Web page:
Within my birthday books are riches – new ways of looking at old texts, the language of metaphor that wrests truth and wisdom from the incomprehensible, and offers ways to be Christian without compromising integrity.

Nothing can bring back the faith in God that I lost many years ago, but I want it to be possible for those who desire it, to belong to their local church, without having their headspace violated with what often seems like utter nonsense. I want a church that is open enough to welcome agnostics, doubters, questioners and atheists as well as secular humanists with no interest in religious questions; to be that place that bonds us as neighbours and inspires us to work for a better society and does not insist that we believe in a certain way in order to belong.

I want a church that provides variety of thinking and space to explore spirituality, to discuss new theology openly and encourages new ways of  ‘worship’ which allows the possibility of there being no God.

I want what is in my birthday books to be what I find in church, so that I want to go and join in and can come away enriched and with new understanding of myself and how to be in the world.

I am at a loss to understand the barriers that the Church puts up to the inclusion of everybody within its community, when Jesus seems to me to be always saying ‘Come’. I do not understand why faith seems more important than love in so many of them, and liturgy and creed idolised as if they were God.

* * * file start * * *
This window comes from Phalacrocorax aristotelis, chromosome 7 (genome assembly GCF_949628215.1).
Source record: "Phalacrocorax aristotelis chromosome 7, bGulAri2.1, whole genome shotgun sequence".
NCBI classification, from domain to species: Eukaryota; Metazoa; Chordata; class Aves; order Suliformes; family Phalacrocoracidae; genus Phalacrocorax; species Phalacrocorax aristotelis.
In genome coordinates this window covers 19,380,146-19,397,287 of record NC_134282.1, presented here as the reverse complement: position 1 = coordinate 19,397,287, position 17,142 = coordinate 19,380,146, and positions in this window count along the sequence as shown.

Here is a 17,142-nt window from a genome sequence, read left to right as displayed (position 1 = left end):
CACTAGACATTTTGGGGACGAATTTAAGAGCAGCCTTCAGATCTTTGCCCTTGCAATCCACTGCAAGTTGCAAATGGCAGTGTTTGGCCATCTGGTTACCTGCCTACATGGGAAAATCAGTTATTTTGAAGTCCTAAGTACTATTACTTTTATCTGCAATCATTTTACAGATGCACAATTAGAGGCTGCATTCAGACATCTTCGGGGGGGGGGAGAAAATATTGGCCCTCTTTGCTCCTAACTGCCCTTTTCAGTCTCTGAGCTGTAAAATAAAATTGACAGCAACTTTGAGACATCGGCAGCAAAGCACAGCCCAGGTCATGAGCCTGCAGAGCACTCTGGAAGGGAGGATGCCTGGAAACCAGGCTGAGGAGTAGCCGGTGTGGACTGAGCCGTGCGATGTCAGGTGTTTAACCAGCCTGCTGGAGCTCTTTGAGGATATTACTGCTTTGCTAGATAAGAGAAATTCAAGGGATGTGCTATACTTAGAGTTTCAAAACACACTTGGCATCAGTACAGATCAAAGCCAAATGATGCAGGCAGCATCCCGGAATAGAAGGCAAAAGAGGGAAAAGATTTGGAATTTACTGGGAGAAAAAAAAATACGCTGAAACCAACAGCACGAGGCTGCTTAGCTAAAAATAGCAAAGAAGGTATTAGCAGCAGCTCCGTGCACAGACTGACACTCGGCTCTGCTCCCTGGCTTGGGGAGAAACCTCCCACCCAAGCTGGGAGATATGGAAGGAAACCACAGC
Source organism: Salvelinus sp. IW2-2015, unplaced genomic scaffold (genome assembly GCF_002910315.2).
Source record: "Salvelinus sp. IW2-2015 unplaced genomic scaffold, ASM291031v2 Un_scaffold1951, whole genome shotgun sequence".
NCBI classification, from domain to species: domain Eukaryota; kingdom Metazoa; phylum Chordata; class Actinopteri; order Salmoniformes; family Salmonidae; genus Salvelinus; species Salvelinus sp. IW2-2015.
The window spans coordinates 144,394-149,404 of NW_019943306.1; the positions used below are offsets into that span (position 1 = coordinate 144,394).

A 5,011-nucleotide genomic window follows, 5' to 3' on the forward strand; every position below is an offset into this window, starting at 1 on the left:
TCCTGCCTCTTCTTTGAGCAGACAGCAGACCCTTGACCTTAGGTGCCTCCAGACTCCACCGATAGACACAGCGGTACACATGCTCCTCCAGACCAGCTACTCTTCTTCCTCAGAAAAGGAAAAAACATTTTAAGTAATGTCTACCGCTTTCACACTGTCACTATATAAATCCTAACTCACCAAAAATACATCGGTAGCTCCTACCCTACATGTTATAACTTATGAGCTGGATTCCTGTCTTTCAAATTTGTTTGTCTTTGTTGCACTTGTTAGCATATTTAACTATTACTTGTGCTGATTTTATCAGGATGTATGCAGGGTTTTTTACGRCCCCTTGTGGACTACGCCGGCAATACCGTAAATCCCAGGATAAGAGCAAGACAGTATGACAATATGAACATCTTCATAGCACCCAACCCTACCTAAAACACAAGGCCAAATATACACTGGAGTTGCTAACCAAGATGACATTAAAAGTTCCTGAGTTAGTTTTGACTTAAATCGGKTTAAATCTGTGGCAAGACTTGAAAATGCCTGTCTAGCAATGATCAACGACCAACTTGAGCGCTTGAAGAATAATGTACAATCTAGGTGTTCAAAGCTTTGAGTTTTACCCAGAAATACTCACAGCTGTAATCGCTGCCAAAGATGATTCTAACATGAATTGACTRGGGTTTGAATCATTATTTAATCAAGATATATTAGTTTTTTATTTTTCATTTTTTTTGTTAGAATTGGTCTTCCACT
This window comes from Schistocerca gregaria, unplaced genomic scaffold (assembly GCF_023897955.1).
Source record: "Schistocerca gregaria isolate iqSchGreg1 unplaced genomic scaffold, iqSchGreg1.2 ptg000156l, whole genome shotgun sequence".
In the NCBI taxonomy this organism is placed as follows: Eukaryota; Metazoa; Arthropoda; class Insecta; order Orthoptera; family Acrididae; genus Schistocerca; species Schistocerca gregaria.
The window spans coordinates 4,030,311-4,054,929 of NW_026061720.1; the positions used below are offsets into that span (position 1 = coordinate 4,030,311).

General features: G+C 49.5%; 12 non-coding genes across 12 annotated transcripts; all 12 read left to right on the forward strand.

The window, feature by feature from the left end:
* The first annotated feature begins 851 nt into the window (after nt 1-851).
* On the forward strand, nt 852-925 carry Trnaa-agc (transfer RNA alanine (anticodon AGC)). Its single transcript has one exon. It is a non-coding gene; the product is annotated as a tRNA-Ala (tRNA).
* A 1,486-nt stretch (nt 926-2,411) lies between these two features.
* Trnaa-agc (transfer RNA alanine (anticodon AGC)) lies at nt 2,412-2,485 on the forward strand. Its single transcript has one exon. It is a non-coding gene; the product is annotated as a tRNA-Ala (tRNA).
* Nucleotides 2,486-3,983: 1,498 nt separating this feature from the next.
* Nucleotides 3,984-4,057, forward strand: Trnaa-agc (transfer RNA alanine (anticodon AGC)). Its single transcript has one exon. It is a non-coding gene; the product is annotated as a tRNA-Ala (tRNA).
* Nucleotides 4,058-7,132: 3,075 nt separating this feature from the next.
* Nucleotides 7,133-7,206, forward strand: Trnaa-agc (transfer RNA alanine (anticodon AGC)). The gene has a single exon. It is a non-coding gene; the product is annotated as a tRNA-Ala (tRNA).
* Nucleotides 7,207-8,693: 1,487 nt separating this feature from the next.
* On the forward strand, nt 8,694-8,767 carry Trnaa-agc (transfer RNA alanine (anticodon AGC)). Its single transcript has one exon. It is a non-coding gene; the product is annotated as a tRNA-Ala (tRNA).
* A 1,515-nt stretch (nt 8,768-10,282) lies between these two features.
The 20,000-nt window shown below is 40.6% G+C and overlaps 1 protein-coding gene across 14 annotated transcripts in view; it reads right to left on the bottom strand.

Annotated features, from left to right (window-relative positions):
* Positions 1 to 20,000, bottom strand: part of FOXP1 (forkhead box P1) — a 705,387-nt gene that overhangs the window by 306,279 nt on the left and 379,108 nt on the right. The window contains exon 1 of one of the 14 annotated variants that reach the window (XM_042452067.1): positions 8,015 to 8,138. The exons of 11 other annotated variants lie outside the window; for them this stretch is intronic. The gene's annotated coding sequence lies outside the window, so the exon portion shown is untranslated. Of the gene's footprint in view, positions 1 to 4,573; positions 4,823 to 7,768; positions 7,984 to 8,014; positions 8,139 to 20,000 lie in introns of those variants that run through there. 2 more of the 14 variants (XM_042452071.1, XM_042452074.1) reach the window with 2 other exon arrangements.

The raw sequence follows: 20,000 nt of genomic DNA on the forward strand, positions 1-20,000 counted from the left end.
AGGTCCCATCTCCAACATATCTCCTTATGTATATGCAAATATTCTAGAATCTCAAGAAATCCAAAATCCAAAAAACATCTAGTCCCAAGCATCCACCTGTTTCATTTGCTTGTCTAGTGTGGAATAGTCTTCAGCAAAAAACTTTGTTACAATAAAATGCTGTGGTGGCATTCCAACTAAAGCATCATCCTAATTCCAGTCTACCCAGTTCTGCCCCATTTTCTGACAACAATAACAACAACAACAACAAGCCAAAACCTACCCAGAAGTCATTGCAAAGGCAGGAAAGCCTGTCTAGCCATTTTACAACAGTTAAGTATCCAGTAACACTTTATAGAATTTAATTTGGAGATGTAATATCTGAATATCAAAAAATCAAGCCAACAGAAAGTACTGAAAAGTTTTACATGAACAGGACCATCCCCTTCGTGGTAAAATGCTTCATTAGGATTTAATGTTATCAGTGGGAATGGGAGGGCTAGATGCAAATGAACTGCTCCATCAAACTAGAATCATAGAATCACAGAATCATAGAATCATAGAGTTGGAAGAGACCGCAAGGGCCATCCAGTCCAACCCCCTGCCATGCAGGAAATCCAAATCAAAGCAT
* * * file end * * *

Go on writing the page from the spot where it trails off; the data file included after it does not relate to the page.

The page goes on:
Here is Steve Chalke “An inclusive church will be a congregation open to all……. It will be an environment where the unloved and the unlovely find refuge and belonging…… In short it will be a home for those who need one”

Right -anyone know a Christian church like that anywhere? I certainly do not. I have never felt loved in church until I found New Unity, which is not Christian  (www.new-unity.org) and I have never felt much love circulating either. I have heard many unloving comments and judgemental remarks and wondered, repeatedly, where the spirit of Jesus might be in it all.

Alain de Botton -” One can be left cold by the doctrines of the Christian Trinity and the Buddhist Eightfold path  and yet at the same time be interested in the ways in which religions deliver sermons, promote morality, engender a spirit of community, make use of art and architecture, inspire travels, train minds and encourage gratitude at the beauty of Spring.”

 John Churcher    “Heresy or not, the purpose of this present book is to continue attempting to set Jesus free from the chains of two millennia of church power-broking and creedal over -spiritualizing of the one who was so full of humanity that people who wished to experience divinity did so in him………The Church is in desperate need of a new reformation so that it may reinvent itself for our time”

Yes, I am looking forward immensely to reading the riches in my birthday books and longing for the Church to begin to listen to these new voices and drag itself out of the 4th century mindset where it is currently so firmly stuck.